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I want to do this

for (int i = 0; i < 100; i++ )
{
  Byte[] receiveBytes = receivingUdpClient.Receive(ref RemoteIpEndPoint);
}

But instead of using UdpClient.Receive, i have to use UdpClient.BeginReceive. The problem is, how do i do that? There arent a lot sample using BeginReceive and MSDN example is not helping at all. Should i use Beginreceive or just create it under separate thread.

Thanks.


I consistently get ObjectDisposedException exception. i only get the first data sent. the next data will throw exception.

public class UdpReceiver
{
    private UdpClient _client;
    public System.Net.Sockets.UdpClient Client
    {
        get { return _client; }
        set { _client = value; }
    }
    private IPEndPoint _endPoint;
    public System.Net.IPEndPoint EndPoint
    {
        get { return _endPoint; }
        set { _endPoint = value; }
    }
    private int _packetCount;
    public int PacketCount
    {
        get { return _packetCount; }
        set { _packetCount = value; }
    }
    private string _buffers;
    public string Buffers
    {
        get { return _buffers; }
        set { _buffers = value; }
    }
    private Int32 _counter;
    public System.Int32 Counter
    {
        get { return _counter; }
        set { _counter = value; }
    }
    private Int32 _maxTransmission;
    public System.Int32 MaxTransmission
    {
        get { return _maxTransmission; }
        set { _maxTransmission = value; }
    }

    public UdpReceiver(UdpClient udpClient, IPEndPoint ipEndPoint, string buffers, Int32 counter, Int32 maxTransmission)
    {
        _client = udpClient;
        _endPoint = ipEndPoint;
        _buffers = buffers;
        _counter = counter;
        _maxTransmission = maxTransmission;
    }
    public void StartReceive()
    {
        _packetCount = 0;
        _client.BeginReceive(new AsyncCallback(Callback), null);
    }

    private void Callback(IAsyncResult result)
    {
        try
        {
            byte[] buffer = _client.EndReceive(result, ref _endPoint);
            // Process buffer
            MainWindow.Log(Encoding.ASCII.GetString(buffer));
            _packetCount += 1;
            if (_packetCount < _maxTransmission)
            {
                _client.BeginReceive(new AsyncCallback(Callback), null);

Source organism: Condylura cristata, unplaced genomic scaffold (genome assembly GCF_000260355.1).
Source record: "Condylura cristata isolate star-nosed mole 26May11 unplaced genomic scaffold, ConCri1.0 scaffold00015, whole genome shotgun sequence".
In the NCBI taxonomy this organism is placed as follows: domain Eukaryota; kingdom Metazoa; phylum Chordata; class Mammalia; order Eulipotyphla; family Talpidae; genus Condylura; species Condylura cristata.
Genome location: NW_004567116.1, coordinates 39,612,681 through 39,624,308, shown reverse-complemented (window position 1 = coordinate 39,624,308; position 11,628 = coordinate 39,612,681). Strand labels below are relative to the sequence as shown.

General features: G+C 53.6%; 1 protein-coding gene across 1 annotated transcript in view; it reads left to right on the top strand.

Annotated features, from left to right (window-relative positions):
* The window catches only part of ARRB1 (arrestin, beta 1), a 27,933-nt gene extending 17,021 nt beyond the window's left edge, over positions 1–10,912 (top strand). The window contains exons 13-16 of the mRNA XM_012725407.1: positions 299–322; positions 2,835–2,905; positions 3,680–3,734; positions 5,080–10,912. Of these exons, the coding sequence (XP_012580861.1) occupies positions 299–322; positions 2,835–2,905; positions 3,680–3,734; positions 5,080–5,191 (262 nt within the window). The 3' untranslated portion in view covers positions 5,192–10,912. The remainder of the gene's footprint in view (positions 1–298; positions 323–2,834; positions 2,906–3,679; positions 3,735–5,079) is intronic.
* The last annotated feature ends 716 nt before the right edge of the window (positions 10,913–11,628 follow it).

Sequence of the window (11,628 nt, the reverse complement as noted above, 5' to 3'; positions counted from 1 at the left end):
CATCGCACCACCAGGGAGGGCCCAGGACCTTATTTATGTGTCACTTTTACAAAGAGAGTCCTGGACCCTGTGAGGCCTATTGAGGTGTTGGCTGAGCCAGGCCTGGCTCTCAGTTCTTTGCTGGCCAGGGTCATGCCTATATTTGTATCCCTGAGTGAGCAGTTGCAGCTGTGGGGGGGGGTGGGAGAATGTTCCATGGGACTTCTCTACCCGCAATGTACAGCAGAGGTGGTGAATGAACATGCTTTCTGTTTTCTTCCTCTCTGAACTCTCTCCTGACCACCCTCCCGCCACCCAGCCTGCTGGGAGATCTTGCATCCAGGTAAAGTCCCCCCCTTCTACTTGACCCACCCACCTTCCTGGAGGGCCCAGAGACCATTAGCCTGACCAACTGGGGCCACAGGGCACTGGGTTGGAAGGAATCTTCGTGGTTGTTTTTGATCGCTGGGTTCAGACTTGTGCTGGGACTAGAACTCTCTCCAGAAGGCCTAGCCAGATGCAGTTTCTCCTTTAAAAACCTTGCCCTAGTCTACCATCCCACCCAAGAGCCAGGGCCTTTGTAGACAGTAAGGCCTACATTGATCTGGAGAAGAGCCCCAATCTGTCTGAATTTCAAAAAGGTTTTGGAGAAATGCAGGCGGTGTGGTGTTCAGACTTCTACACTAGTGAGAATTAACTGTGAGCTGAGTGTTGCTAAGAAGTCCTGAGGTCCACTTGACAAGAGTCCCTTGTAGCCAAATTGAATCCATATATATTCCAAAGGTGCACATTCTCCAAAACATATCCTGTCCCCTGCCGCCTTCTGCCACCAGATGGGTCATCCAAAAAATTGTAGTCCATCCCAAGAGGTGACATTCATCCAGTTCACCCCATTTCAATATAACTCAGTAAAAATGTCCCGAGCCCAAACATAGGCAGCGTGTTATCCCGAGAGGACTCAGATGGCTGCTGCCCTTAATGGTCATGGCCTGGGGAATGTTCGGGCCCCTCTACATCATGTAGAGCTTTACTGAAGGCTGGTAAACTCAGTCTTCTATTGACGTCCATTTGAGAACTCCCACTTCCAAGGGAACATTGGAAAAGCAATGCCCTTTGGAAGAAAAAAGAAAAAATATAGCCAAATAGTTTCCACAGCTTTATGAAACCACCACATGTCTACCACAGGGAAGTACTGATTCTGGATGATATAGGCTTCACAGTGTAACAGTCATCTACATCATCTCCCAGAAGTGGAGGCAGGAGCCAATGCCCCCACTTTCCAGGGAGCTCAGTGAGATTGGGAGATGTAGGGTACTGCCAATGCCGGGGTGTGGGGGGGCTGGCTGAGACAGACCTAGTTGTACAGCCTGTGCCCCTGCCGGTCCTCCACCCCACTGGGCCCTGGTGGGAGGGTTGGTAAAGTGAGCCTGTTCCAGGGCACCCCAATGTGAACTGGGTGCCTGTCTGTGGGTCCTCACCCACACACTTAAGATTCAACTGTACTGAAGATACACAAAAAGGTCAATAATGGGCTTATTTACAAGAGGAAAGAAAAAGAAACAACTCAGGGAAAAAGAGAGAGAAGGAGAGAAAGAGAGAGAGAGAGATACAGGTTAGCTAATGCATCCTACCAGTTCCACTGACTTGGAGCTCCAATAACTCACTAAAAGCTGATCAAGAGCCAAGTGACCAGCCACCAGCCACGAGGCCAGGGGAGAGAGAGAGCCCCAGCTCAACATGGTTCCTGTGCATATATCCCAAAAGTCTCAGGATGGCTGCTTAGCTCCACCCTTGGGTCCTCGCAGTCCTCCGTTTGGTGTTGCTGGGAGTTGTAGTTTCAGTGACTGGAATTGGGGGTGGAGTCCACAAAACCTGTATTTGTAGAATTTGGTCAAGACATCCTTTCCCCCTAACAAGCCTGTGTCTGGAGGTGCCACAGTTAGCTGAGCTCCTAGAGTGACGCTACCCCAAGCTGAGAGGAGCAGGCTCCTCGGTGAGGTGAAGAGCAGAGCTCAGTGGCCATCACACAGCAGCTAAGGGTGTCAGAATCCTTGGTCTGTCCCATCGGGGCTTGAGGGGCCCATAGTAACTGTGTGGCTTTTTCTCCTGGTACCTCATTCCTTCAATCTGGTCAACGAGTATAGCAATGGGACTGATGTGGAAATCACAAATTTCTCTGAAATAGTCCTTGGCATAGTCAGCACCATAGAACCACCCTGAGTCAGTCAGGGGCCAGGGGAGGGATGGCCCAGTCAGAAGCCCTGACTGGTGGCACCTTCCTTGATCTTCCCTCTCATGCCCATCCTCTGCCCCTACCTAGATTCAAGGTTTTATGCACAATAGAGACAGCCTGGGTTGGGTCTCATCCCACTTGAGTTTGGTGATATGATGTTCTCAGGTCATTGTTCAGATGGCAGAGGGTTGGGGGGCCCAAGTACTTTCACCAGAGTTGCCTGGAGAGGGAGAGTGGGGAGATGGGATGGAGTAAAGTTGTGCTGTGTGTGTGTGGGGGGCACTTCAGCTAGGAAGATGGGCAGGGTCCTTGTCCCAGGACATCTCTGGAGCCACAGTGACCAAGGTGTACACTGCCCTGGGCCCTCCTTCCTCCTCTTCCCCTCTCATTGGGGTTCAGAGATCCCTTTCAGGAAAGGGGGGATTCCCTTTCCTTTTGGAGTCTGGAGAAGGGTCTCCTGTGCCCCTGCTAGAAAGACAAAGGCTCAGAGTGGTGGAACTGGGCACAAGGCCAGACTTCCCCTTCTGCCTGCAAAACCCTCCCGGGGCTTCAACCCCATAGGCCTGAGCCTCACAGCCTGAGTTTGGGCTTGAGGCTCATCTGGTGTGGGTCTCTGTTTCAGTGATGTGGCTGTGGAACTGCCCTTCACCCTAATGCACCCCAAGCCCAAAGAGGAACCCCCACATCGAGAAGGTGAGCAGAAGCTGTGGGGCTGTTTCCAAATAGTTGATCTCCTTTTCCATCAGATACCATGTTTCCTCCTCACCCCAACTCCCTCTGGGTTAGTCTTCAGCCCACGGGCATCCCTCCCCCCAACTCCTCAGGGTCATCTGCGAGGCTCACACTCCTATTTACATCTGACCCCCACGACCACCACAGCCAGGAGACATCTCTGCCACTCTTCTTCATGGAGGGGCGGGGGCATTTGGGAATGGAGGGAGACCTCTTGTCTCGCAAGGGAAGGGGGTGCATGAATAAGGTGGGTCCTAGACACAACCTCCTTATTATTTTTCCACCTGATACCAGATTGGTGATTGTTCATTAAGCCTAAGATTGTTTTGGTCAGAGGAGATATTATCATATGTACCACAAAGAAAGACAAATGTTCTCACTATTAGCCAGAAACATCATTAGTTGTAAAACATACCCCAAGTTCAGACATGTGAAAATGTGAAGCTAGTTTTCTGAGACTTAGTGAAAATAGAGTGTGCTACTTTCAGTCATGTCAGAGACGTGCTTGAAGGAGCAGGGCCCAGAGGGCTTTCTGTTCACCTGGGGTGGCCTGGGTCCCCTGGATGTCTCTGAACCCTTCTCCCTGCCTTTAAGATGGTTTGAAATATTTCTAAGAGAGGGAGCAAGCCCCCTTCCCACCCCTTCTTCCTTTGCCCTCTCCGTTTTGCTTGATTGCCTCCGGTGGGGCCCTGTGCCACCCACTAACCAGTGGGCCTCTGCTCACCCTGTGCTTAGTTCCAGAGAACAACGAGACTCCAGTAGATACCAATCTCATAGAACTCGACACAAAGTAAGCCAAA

}
        }
        catch (ObjectDisposedException ex) 
        {
            MainWindow.Log(ex.ToString());
        }
        catch (SocketException ex) 
        { 
            MainWindow.Log(ex.ToString()); 
        }
        catch (System.Exception ex)
        {
            MainWindow.Log(ex.ToString()); 
        }
    }
}

What gives?

By the way the general idea is

  1. create tcpclient manager
  2. start sending/receiving data using udpclient
  3. when all data have been sent, tcpclient manager will signal receiver that all data has been sent and udpclient connection should be closed.
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You are aware of course that UDP is a protocol that can loose packets and does not guarantee uniqueness nor order, so attempting to receive 100 packets from a specific endpoint does not necessarily means that you received the same 100 packets, in order, that were sent? Perhaps you should use TCP? –  Remus Rusanu Nov 7 '10 at 16:49
    
i am perfectly aware of that. the reason for this is because, i want to analyse the connection between 2 parties, ie, bandwidth estimation. –  publicENEMY Nov 7 '10 at 18:05
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4 Answers 4

I think you should not use it in a loop but instead whenever the BeginReceive callback is called you call BeginReceive once more and you keep a public variable for count if you want to limit the number to 100.

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I would do network communication on a background thread, so that it doesn't block anything else in your application.